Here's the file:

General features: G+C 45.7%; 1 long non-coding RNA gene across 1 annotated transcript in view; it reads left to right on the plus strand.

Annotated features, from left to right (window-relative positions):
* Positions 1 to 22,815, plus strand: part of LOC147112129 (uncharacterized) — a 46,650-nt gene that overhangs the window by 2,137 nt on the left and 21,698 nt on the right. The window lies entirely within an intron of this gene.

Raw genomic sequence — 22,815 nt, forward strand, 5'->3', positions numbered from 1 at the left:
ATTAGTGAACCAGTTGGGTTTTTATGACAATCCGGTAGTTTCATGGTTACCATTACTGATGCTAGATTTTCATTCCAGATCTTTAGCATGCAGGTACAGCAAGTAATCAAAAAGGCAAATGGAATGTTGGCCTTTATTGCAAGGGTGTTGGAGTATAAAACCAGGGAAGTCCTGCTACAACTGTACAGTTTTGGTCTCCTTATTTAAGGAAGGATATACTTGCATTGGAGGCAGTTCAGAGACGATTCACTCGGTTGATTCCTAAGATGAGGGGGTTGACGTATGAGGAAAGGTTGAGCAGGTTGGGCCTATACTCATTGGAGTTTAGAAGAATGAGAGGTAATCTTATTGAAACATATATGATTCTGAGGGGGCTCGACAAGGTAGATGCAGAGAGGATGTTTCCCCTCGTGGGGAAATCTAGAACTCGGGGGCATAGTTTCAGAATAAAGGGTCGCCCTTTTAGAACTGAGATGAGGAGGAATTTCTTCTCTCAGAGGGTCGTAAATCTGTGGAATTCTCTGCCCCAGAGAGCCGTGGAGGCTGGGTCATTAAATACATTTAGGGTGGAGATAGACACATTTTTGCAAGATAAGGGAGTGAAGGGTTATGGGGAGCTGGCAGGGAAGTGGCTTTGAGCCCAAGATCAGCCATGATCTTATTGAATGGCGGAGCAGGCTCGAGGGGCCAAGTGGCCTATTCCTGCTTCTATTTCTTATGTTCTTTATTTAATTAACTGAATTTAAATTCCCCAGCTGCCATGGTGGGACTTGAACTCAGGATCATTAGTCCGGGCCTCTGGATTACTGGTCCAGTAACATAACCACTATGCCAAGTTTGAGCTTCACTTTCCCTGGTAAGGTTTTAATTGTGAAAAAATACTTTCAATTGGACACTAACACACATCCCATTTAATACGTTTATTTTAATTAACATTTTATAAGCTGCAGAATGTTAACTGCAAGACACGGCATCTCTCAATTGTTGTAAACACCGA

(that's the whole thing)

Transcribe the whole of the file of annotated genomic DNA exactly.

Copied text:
General features: G+C 45.7%; 1 long non-coding RNA gene across 1 annotated transcript in view; it reads left to right on the plus strand.

Annotated features, from left to right (window-relative positions):
* Positions 1 to 22,815, plus strand: part of LOC147112129 (uncharacterized) — a 46,650-nt gene that overhangs the window by 2,137 nt on the left and 21,698 nt on the right. The window lies entirely within an intron of this gene.

Raw genomic sequence — 22,815 nt, forward strand, 5'->3', positions numbered from 1 at the left:
ATTAGTGAACCAGTTGGGTTTTTATGACAATCCGGTAGTTTCATGGTTACCATTACTGATGCTAGATTTTCATTCCAGATCTTTAGCATGCAGGTACAGCAAGTAATCAAAAAGGCAAATGGAATGTTGGCCTTTATTGCAAGGGTGTTGGAGTATAAAACCAGGGAAGTCCTGCTACAACTGTACAGTTTTGGTCTCCTTATTTAAGGAAGGATATACTTGCATTGGAGGCAGTTCAGAGACGATTCACTCGGTTGATTCCTAAGATGAGGGGGTTGACGTATGAGGAAAGGTTGAGCAGGTTGGGCCTATACTCATTGGAGTTTAGAAGAATGAGAGGTAATCTTATTGAAACATATATGATTCTGAGGGGGCTCGACAAGGTAGATGCAGAGAGGATGTTTCCCCTCGTGGGGAAATCTAGAACTCGGGGGCATAGTTTCAGAATAAAGGGTCGCCCTTTTAGAACTGAGATGAGGAGGAATTTCTTCTCTCAGAGGGTCGTAAATCTGTGGAATTCTCTGCCCCAGAGAGCCGTGGAGGCTGGGTCATTAAATACATTTAGGGTGGAGATAGACACATTTTTGCAAGATAAGGGAGTGAAGGGTTATGGGGAGCTGGCAGGGAAGTGGCTTTGAGCCCAAGATCAGCCATGATCTTATTGAATGGCGGAGCAGGCTCGAGGGGCCAAGTGGCCTATTCCTGCTTCTATTTCTTATGTTCTTTATTTAATTAACTGAATTTAAATTCCCCAGCTGCCATGGTGGGACTTGAACTCAGGATCATTAGTCCGGGCCTCTGGATTACTGGTCCAGTAACATAACCACTATGCCAAGTTTGAGCTTCACTTTCCCTGGTAAGGTTTTAATTGTGAAAAAATACTTTCAATTGGACACTAACACACATCCCATTTAATACGTTTATTTTAATTAACATTTTATAAGCTGCAGAATGTTAACTGCAAGACACGGCATCTCTCAATTGTTGTAAACACCGA